Law also named a panel of medical experts and educators to look at the archdiocese's policy on dealing with victims and preventing sexual abuse of children.
"This is a tall order and what I am sharing with you now is the beginning of a process, the beginning of a journey," Law said, as he again apologized to those victimized by priests.
Earlier this month, Law announced that clergy and archdiocesan officials would be required from now on to report allegations of sexual abuse to authorities, not just to church officials, as the Vatican had ordered. His policy, however, was not retroactive, meaning it did not apply to past allegations.
Law's announcement came the same day 10,000 documents were released detailing how church leaders continued to support the former Rev. John Geoghan - and transferred him from parish to parish - even after warnings from doctors and allegations of sexual abuse of children.
Geoghan, who has been accused of molesting 130 youngsters, was convicted last week of fondling a 10-year-old boy in a swimming pool and faces two more criminal trials. He is also named in 84 lawsuits.
Legislation now being weighed by state lawmakers would require clergy to report evidence of sexual abuse of children to the Department of Social Services, as doctors, teachers and social workers are already required to do.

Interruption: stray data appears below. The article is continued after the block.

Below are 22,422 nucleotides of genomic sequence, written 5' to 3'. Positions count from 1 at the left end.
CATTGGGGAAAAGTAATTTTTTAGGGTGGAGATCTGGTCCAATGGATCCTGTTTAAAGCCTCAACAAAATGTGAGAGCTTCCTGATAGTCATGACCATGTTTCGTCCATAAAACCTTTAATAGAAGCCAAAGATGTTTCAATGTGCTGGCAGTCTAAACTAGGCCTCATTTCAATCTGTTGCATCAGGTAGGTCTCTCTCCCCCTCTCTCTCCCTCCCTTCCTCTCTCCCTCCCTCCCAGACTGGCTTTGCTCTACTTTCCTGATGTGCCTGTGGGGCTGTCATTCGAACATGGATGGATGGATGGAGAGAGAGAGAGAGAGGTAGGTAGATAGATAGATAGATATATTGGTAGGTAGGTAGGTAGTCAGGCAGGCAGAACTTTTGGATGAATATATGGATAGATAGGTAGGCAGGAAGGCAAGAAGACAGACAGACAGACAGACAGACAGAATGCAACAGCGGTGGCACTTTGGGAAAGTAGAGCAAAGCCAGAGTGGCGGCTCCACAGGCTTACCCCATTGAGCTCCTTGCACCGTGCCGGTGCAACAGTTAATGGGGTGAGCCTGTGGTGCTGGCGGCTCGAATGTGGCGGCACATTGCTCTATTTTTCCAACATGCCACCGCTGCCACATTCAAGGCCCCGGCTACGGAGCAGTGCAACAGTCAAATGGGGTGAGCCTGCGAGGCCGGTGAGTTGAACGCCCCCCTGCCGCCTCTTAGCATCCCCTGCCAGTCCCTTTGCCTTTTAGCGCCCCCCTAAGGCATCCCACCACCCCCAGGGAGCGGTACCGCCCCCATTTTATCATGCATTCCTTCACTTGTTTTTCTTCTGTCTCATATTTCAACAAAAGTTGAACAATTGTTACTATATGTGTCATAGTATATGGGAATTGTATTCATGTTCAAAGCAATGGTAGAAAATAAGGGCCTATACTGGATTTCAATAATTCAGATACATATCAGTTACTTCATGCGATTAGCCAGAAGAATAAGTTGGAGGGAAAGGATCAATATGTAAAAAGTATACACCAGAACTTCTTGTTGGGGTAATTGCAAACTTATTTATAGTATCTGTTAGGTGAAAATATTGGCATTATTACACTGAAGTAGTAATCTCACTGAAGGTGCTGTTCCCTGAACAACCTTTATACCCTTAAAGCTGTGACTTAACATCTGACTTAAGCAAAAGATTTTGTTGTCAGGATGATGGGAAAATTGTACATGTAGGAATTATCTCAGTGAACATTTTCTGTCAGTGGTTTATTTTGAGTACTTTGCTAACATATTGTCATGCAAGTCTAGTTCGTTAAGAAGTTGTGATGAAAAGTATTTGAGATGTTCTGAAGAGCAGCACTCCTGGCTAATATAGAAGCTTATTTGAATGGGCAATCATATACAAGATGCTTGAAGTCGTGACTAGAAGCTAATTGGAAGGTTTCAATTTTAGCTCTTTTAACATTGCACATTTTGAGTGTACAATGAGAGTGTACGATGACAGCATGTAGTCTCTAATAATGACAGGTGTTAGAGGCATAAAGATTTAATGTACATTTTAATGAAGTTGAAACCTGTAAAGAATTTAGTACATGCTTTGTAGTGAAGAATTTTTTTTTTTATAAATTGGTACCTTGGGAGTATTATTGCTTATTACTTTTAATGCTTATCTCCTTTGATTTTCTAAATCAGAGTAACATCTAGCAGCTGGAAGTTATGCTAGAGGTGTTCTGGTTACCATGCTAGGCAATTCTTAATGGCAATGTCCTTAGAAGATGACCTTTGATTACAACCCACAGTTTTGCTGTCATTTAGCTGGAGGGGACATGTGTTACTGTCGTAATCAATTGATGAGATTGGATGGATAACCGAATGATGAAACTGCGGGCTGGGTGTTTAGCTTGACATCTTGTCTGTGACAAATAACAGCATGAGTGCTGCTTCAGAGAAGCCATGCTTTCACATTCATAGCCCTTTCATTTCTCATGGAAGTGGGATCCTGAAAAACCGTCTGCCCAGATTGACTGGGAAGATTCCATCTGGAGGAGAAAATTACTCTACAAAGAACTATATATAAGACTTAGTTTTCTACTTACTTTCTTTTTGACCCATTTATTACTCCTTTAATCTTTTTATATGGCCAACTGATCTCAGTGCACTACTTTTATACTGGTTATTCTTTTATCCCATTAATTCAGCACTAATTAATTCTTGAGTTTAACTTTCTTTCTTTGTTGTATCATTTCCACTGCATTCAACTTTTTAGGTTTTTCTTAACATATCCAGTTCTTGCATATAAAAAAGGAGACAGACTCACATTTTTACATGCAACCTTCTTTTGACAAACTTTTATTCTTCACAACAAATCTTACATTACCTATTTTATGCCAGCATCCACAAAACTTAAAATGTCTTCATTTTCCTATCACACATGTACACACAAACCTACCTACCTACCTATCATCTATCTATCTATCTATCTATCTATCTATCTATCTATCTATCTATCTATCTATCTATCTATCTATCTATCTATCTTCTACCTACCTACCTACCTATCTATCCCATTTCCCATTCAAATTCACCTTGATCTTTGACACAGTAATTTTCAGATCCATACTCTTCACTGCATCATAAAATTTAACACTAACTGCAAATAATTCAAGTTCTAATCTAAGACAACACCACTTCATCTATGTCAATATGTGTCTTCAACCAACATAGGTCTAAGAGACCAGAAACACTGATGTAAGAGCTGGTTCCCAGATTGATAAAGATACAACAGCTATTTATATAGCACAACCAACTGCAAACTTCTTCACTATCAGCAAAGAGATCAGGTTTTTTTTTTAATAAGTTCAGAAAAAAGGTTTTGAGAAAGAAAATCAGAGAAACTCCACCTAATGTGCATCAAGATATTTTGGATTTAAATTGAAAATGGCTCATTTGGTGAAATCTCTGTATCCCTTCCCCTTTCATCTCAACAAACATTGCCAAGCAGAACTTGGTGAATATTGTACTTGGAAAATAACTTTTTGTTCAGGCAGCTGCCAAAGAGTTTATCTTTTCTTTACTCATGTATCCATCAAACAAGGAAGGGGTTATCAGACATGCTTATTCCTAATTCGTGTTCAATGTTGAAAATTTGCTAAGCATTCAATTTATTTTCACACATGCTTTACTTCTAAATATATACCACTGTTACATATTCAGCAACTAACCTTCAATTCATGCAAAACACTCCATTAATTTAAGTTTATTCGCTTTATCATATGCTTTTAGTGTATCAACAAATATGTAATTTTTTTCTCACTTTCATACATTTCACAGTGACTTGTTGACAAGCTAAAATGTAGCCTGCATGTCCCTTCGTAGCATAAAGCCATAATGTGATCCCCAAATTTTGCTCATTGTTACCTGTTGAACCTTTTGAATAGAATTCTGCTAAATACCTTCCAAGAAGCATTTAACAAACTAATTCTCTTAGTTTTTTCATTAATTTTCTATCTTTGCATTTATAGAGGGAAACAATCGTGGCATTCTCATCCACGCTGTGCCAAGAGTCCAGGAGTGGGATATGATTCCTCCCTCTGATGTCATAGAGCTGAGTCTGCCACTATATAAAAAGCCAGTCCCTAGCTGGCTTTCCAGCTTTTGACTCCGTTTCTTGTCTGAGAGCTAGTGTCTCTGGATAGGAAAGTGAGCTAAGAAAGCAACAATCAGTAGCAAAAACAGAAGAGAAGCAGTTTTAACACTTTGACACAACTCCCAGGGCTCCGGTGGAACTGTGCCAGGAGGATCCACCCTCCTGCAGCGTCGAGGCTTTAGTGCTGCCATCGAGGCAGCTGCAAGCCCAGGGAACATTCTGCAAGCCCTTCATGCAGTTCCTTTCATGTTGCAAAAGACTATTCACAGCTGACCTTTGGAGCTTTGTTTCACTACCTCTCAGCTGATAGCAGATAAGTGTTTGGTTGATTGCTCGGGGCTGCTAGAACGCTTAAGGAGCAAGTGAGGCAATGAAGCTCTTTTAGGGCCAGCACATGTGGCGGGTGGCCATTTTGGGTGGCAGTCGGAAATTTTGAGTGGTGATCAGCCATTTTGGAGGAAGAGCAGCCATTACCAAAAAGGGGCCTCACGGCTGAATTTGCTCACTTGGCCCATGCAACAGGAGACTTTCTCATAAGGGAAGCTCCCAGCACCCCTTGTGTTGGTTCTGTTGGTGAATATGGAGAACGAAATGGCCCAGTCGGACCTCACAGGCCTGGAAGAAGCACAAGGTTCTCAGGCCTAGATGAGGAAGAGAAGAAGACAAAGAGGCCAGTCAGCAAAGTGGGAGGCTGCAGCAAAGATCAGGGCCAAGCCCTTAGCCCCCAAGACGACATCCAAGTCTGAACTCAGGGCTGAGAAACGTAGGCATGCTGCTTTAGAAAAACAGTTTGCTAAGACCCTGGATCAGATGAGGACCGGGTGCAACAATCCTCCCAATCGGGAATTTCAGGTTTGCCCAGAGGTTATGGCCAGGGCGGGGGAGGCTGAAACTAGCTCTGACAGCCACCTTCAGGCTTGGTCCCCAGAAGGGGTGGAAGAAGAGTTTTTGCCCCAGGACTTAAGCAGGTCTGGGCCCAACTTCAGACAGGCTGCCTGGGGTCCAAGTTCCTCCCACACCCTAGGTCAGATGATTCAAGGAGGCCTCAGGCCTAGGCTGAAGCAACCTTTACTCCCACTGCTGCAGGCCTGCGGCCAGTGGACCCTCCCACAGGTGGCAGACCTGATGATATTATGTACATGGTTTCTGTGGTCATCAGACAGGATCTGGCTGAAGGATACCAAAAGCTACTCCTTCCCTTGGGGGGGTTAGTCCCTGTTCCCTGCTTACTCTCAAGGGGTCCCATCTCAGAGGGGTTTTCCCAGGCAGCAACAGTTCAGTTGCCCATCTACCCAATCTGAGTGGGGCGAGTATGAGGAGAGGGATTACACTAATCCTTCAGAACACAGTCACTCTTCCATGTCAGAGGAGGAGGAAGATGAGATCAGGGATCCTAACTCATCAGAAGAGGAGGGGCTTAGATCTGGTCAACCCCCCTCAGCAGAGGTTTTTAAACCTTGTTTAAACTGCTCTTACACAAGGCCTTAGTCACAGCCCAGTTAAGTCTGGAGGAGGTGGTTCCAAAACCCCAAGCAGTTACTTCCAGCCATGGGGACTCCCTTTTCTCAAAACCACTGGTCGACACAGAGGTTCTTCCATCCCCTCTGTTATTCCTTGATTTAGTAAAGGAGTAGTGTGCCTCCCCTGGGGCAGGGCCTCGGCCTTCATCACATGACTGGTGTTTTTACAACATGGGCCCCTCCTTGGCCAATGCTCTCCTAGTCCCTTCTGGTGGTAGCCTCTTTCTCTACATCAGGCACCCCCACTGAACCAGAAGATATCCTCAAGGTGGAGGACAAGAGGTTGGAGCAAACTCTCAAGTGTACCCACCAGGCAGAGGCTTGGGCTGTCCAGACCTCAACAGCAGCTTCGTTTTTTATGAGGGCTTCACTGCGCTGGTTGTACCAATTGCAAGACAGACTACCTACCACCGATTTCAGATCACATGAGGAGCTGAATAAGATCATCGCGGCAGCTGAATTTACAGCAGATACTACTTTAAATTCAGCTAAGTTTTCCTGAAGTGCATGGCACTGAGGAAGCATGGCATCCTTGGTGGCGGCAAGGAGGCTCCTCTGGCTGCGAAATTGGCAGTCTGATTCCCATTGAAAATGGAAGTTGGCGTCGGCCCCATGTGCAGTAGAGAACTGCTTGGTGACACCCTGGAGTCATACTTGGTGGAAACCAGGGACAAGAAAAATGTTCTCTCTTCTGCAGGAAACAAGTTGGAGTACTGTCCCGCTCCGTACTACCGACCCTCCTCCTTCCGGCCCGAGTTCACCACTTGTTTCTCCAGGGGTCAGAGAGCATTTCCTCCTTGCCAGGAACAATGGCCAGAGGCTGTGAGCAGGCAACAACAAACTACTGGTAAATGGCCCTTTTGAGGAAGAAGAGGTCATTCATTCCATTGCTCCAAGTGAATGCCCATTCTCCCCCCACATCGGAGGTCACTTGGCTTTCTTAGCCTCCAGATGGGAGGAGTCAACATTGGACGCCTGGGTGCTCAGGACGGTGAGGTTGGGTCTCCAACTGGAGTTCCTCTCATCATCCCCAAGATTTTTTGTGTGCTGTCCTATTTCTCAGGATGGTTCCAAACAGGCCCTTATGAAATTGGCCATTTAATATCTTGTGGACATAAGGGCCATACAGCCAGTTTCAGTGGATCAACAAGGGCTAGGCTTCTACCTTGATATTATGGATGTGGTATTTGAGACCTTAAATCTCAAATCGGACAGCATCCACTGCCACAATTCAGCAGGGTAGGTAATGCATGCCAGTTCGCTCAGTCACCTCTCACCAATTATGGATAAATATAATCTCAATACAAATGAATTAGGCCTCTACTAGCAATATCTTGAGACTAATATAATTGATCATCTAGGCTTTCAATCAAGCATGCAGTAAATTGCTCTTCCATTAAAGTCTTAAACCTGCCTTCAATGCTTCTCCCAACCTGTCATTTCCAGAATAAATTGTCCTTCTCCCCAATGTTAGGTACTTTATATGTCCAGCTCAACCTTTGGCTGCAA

"I'm really talking about moving forward long-term, not just in the moment," Law said.
The court papers released Thursday include transcripts of depositions that show how even as colleagues became aware of accusations against Geoghan, they failed to notify authorities.
Geoghan, 66, was defrocked in 1998. More than 130 people have come forward with allegations claiming that Geoghan fondled or raped them between 1962 and 1995.
The papers show praise from Law for Geoghan's "effective life of ministry, sadly impaired by illness," and little mention of the alleged victims.
The archdiocese has faced scrutiny since it became publicly known that Geoghan was assigned to St. Julia's Parish in Weston even though he had been removed from two other parishes after being accused of molesting children.
In July, Law acknowledged he knew about Geoghan's problems in 1984, his first year as cardinal, yet approved the transfer. Wilson D. Rogers Jr., the cardinal's attorney, defended the move last summer, saying the archdiocese had medical assurances that the reassignment was "appropriate and safe."
On Thursday, Law said he has come to realize that the "fundamental flaw" in church policy on priests accused of misconduct was in relying on a psychiatric evaluation after treatment.
"I wish I could undo what I now see to have been mistakes," he said. "However, that is not a possibility."
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